What Is Dividend Policy?
Dividend policy is the policy a company uses to structure its dividend payout to shareholders. Some researchers suggest that dividend policy may be irrelevant, in theory, because investors can sell a portion of their shares or portfolio if they need funds.
This is the "dividend irrelevance theory," and it infers that dividend payouts have minimal impact on stock price.
What Is A Dividend?
Understanding Dividend Policy
Despite the suggestion that dividend policy is irrelevant, it is income for shareholders. Company leaders are often the largest shareholders and have the most to gain from a generous dividend policy.
- Dividends are often part of a company's strategy. However, they are under no obligation to repay shareholders using dividends.
- Stable, constant, and residual are the three types of dividend policy.
- Even though investors know companies are not required to pay dividends, many consider it a bellwether of that specific company's financial health.
Most companies view a dividend policy as an integral part of the corporate strategy. Management must decide on the dividend amount, timing and various other factors that influence dividend payments. There are three types of dividend policies: a stable dividend policy, a constant dividend policy, and a residual dividend policy.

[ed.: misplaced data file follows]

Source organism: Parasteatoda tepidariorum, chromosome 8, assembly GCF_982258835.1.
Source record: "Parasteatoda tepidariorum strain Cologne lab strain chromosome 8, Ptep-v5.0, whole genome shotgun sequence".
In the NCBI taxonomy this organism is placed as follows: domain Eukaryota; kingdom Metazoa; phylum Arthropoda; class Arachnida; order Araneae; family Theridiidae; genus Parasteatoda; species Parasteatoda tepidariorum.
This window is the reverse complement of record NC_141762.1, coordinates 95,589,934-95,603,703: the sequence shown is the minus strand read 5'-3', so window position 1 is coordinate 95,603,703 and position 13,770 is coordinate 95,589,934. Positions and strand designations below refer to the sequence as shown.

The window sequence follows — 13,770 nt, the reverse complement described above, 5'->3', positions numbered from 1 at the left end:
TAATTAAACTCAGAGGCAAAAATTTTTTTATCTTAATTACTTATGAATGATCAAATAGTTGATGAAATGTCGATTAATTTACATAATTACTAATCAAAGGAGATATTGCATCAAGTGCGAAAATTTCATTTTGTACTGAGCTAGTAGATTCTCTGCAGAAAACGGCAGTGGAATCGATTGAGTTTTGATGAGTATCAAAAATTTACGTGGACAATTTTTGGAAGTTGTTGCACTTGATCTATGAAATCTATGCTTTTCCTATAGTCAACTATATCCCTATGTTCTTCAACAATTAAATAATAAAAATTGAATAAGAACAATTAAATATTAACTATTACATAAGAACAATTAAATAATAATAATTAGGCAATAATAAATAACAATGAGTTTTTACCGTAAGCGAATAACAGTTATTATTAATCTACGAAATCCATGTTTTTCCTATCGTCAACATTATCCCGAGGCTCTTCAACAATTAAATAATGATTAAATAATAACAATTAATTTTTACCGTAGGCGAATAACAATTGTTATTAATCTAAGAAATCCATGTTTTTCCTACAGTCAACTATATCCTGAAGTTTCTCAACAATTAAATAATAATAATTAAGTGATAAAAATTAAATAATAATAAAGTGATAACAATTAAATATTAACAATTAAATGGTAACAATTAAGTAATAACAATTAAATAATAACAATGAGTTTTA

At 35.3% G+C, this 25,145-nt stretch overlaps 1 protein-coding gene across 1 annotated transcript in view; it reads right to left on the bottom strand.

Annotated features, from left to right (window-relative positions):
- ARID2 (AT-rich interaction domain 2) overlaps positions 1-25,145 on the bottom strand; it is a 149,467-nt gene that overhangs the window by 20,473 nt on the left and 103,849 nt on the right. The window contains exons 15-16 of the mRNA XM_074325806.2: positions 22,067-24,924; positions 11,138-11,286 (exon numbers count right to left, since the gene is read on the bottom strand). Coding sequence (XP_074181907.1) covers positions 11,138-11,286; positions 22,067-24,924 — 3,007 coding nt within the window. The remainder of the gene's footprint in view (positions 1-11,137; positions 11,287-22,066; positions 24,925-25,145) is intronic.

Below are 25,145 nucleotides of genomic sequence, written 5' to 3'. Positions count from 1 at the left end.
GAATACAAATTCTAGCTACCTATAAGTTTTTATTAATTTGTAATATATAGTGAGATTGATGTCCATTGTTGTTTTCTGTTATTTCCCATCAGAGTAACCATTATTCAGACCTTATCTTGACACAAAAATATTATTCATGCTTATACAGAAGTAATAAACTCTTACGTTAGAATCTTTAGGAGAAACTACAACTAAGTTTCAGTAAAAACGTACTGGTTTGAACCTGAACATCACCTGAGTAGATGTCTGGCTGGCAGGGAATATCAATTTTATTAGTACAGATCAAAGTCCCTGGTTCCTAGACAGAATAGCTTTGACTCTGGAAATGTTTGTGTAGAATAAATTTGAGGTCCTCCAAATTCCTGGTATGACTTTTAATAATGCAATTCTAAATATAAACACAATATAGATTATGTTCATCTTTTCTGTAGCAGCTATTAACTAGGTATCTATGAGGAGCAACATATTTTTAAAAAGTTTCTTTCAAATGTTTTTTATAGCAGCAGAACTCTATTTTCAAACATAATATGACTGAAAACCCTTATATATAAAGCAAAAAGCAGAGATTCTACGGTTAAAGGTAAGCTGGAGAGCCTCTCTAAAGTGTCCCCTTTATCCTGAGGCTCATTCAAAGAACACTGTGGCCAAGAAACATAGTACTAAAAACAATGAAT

Stable Dividend Policy
Stable dividend policy is the easiest and most commonly used. The goal of the policy is steady and predictable dividend payouts each year, which is what most investors seek. Whether earnings are up or down, investors receive a dividend. The goal is to align the dividend policy with the long-term growth of the company rather than with quarterly earnings volatility. This approach gives the shareholder more certainty concerning the amount and timing of the dividend.
Constant Dividend Policy
The primary drawback of the stable dividend policy is that investors may not see a dividend increase in boom years. Under the constant dividend policy, a company pays a percentage of its earnings as dividends every year. In this way, investors experience the full volatility of company earnings.
If earnings are up, investors get a larger dividend; if earnings are down, investors may not receive a dividend. The primary drawback to the method is the volatility of earnings and dividends. It is difficult to plan financially when dividend income is highly volatile.
Residual Dividend Policy
Residual dividend policy is also highly volatile, but some investors see it as the only acceptable dividend policy. With a residual dividend policy, the company pays out what dividends remain after the company has paid for capital expenditures and working capital. This approach is volatile, but it makes the most sense in terms of business operations. Investors do not want to invest in a company that justifies its increased debt with the need to pay dividends.
Real World Example of Dividend Policy
Kinder Morgan (KMI) shocked the investment world when in 2015 they cut their dividend payout by 75%, a move that saw their share price tank. However, many investors found the company on solid footing and making sound financial decisions for their future. In this case, a company cutting their dividend actually worked in their favor, and six months after the cut, Kinder Morgan saw its share price rise almost 25%.
In early 2019, the company again raised its dividend payout by 25%, a move which helped to reinvigorate investor confidence in the energy company. As of May 5, 2019. KMI is trading at 150% of its 2015 lows, with a dividend yield of 5.12%.